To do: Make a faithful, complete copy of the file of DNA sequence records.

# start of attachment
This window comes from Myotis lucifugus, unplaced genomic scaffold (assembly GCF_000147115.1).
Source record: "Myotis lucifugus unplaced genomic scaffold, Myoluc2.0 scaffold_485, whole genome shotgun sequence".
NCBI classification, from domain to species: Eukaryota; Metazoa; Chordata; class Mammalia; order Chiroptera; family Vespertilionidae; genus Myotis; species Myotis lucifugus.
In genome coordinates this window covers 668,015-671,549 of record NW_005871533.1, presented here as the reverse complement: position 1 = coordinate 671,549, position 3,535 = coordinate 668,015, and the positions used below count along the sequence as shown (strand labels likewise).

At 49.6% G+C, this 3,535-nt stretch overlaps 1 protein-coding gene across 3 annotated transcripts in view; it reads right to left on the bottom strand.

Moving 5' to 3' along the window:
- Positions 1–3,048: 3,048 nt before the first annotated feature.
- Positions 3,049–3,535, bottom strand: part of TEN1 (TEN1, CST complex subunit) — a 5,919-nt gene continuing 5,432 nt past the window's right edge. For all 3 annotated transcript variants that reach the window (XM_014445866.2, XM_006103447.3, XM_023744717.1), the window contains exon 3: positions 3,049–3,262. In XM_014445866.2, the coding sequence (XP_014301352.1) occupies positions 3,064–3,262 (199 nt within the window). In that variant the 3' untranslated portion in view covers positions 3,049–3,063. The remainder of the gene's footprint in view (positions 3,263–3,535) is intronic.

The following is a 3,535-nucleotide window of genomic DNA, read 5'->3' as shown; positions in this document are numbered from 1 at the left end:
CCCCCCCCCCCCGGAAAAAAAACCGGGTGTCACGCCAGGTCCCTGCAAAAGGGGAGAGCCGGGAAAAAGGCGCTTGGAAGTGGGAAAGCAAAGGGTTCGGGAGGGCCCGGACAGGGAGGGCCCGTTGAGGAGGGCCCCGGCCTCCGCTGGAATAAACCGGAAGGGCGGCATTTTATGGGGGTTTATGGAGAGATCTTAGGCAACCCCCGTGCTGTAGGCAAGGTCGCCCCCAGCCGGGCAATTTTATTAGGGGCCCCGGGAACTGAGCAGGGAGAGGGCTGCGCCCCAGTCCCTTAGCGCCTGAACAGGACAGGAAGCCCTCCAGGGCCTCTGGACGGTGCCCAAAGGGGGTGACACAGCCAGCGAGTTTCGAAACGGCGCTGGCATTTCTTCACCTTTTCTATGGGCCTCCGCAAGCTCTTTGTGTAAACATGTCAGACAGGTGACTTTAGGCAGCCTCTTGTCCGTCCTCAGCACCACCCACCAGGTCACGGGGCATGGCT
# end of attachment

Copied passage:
This window comes from Myotis lucifugus, unplaced genomic scaffold (assembly GCF_000147115.1).
Source record: "Myotis lucifugus unplaced genomic scaffold, Myoluc2.0 scaffold_485, whole genome shotgun sequence".
NCBI classification, from domain to species: Eukaryota; Metazoa; Chordata; class Mammalia; order Chiroptera; family Vespertilionidae; genus Myotis; species Myotis lucifugus.
In genome coordinates this window covers 668,015-671,549 of record NW_005871533.1, presented here as the reverse complement: position 1 = coordinate 671,549, position 3,535 = coordinate 668,015, and the positions used below count along the sequence as shown (strand labels likewise).

At 49.6% G+C, this 3,535-nt stretch overlaps 1 protein-coding gene across 3 annotated transcripts in view; it reads right to left on the bottom strand.

Moving 5' to 3' along the window:
- Positions 1–3,048: 3,048 nt before the first annotated feature.
- Positions 3,049–3,535, bottom strand: part of TEN1 (TEN1, CST complex subunit) — a 5,919-nt gene continuing 5,432 nt past the window's right edge. For all 3 annotated transcript variants that reach the window (XM_014445866.2, XM_006103447.3, XM_023744717.1), the window contains exon 3: positions 3,049–3,262. In XM_014445866.2, the coding sequence (XP_014301352.1) occupies positions 3,064–3,262 (199 nt within the window). In that variant the 3' untranslated portion in view covers positions 3,049–3,063. The remainder of the gene's footprint in view (positions 3,263–3,535) is intronic.

The following is a 3,535-nucleotide window of genomic DNA, read 5'->3' as shown; positions in this document are numbered from 1 at the left end:
CCCCCCCCCCCCGGAAAAAAAACCGGGTGTCACGCCAGGTCCCTGCAAAAGGGGAGAGCCGGGAAAAAGGCGCTTGGAAGTGGGAAAGCAAAGGGTTCGGGAGGGCCCGGACAGGGAGGGCCCGTTGAGGAGGGCCCCGGCCTCCGCTGGAATAAACCGGAAGGGCGGCATTTTATGGGGGTTTATGGAGAGATCTTAGGCAACCCCCGTGCTGTAGGCAAGGTCGCCCCCAGCCGGGCAATTTTATTAGGGGCCCCGGGAACTGAGCAGGGAGAGGGCTGCGCCCCAGTCCCTTAGCGCCTGAACAGGACAGGAAGCCCTCCAGGGCCTCTGGACGGTGCCCAAAGGGGGTGACACAGCCAGCGAGTTTCGAAACGGCGCTGGCATTTCTTCACCTTTTCTATGGGCCTCCGCAAGCTCTTTGTGTAAACATGTCAGACAGGTGACTTTAGGCAGCCTCTTGTCCGTCCTCAGCACCACCCACCAGGTCACGGGGCATGGCT